Instead of being mourned, the hundreds of migrants who lost their lives in the capsized boat tragedy are the target of scrutiny and attacks, as they are blamed for the own demise.
Over 300 people were killed after a boat carrying 600 migrants capsized off the coast of the Mediterranean on Wednesday in Burg Rashid, a village in the Northern Beheira province.
Their reasons for seeking a better life abroad were questioned by government officials, media personalities and social media users alike.
“Egypt is full of jobs in the private sector and it needs its people to build it rather than migrate. I want to tell [the youth] that we all started small, I personally I used to get 50 EGP ($5.60) a month on my first job,” Mohamed Saafan, the Minister of Manpower said, addressing the crisis.
The Cabinet spokesperson, Hussam al-Qaweesh, offered his condolences in a phone call to a talk show, but dismissed the idea that economic reasons are what drive people to leave.
“Illegal immigration requires a large sum of money, and I see that with that sum any citizen can easily start a project in his village. This can offer him a good income and save him from participating in these smuggling operations,” he said.
Mohamed Kashef, a researcher on migrant movements at the Egyptian Initiative for Personal Rights, explained that the trend of blaming the victim has existed in Egyptian society for a while, at least since 2011.
“Usually with various tragic incidents people pose the question, what brought them here, or why would they go there?” he said, citing how this rhetoric was used in other incidents of mass violence and crackdown.
Other public figures and social media users echoed the rhetoric that sees the victims as deserving of their fate, or as having brought it upon themselves.
“We mourn for victims of illegal migration and for their families’ pain, but our anger towards them and their families is greater,” Nabil el-Helfawy, a prominent actor, wrote on his Twitter account.
Talk show host Ahmed Moussa explained that young men go to Europe aspiring for job opportunities, and will often sell their assets to be able to afford the trip.
“But let’s admit there are job opportunities in the country,” Moussa said, adding that the president has allocated 200 billion EGP for youth projects.
This discourse, Kashef points out, ends up highly exaggerating how much money these migrants actually own and how much it costs to make the trip. The trip can cost anywhere between $2,000 and $3,400, but the sum is usually paid in installments after the person arrives to the other side of the Mediterranean, he explains.
“If these migrants were really so privileged, they would have gotten a bank statement and applied for a visa with it to any state abroad. They would not have had to go through all of this,” Kashef argues.
He points out that those who end up blaming the victim usually belong to the higher or middle classes, and they are not in the same position as the migrants, "who are the most marginalized classes.”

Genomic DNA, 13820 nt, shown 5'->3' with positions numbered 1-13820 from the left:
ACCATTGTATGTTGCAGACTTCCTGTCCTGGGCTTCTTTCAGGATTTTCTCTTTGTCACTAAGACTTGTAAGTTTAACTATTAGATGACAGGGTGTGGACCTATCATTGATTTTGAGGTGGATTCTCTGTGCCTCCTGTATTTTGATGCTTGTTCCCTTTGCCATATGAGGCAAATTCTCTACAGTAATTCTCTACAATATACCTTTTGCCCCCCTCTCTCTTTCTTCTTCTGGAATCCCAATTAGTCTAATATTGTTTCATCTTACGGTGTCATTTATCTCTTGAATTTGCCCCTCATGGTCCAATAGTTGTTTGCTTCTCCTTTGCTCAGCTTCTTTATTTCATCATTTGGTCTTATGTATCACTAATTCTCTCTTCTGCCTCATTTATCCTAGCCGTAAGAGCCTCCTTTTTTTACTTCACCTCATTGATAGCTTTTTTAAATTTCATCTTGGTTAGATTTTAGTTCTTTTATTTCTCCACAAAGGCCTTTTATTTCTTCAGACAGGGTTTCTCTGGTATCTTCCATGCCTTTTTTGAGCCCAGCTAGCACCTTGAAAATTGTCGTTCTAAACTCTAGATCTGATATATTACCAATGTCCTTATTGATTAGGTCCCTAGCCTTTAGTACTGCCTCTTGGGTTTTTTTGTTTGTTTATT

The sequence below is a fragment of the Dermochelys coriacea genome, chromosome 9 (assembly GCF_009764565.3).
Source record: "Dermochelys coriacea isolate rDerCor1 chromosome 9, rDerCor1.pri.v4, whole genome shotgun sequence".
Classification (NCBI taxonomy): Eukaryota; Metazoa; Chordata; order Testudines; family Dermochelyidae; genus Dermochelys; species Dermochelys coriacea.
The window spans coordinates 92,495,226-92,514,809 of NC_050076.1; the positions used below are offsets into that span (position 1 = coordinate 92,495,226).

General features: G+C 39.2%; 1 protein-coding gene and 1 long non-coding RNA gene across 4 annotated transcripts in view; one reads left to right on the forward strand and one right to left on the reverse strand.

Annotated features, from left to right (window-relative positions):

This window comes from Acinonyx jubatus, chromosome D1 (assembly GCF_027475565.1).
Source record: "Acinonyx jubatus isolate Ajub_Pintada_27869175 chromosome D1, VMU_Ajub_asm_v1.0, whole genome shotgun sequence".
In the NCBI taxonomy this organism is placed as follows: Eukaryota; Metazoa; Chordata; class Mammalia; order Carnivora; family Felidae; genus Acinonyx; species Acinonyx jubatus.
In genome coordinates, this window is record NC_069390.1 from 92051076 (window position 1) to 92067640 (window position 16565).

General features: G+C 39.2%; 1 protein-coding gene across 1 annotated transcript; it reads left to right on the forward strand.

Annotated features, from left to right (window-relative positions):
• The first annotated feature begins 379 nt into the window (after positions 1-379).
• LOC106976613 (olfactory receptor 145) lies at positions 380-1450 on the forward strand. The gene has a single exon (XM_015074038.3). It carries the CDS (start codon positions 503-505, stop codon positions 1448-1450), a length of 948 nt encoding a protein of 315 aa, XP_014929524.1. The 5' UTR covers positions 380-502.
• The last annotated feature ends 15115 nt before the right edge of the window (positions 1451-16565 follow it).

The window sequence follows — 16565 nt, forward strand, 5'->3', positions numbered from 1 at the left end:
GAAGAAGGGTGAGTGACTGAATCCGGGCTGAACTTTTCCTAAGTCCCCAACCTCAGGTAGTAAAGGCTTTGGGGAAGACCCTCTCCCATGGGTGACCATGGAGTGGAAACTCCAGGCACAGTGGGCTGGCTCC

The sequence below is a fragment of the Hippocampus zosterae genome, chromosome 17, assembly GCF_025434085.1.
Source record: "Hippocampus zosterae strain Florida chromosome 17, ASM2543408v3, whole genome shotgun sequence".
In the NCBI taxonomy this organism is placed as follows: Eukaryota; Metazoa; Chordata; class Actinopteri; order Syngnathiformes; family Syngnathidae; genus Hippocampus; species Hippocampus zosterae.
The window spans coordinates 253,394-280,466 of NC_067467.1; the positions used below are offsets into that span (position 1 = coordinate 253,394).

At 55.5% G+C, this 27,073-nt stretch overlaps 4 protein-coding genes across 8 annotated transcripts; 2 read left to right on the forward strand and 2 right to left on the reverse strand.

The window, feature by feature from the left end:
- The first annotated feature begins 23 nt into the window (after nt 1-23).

“So they have no idea what life actually is for them," he says, "This kind of tone is coming from someone who does not understand.”
Local newspaper Youm7 published an article on Sunday citing seven facts about the crimes of illegal migration.
The article claimed that “terrorist groups exploit some of the young migrants to assign them to commit acts of sabotage and to join terrorist camps.”
Youm7 also argued that the punishments imposed for illegal immigration are futile, “and the young men who try to illegally migrate are seen as victims so we need a legislative revolution from the parliament and harsher penalties.”
While Egyptian media tends to call migrants “illegal,” or “illegitimate," Kashef argues that most international organisations have shifted to calling them “irregular migrants” instead.
“That way we are saying that traveling is illegal when in fact it is a human right. It is just alternative traveling, and by using this terminology we imply that what they were doing was a criminal act, when in fact they were the victims.”
Egyptian security forces often announce thwarting irregular migration attempts, involving hundreds of people.
According to the Cabinet’s figures, Egypt foiled 110 irregular migration attempts this year and the Interior Minister recorded over 135 cases that involve “illegal migration.”
However, Kashef sees two things as particularly shocking in this incident.
The first, he says, "is that for the first time in a long time entire Egyptian families were leaving, they weren’t just sending their sons to be able to have a better life here, they were escaping their entire lives here."
The second, is that this incident happened on domestic waters, "usually when boats drown this happens in the middle of the Mediterranean and not so close to the shores."
The case, he explains, is even worse for Sudanese and other African migrants who are locked in the refrigerators of the ships, where the fishermen keep their fish.
Social media users have called the migrants “lazy," and "barbarians," and claimed that they “don’t want to work, and don't have any values.”
“You should die in the middle of the sea and not get even get buried in Egypt. At least the congestion will ease a bit and the lazy ones that hurt the economy will leave more space for others,” one user said.
On the other hand, Kashef, who has been researching the Rashid tragedy said that one of the migrants explained his choices, saying "nobody throws themselves at death unless they’re escaping another death."
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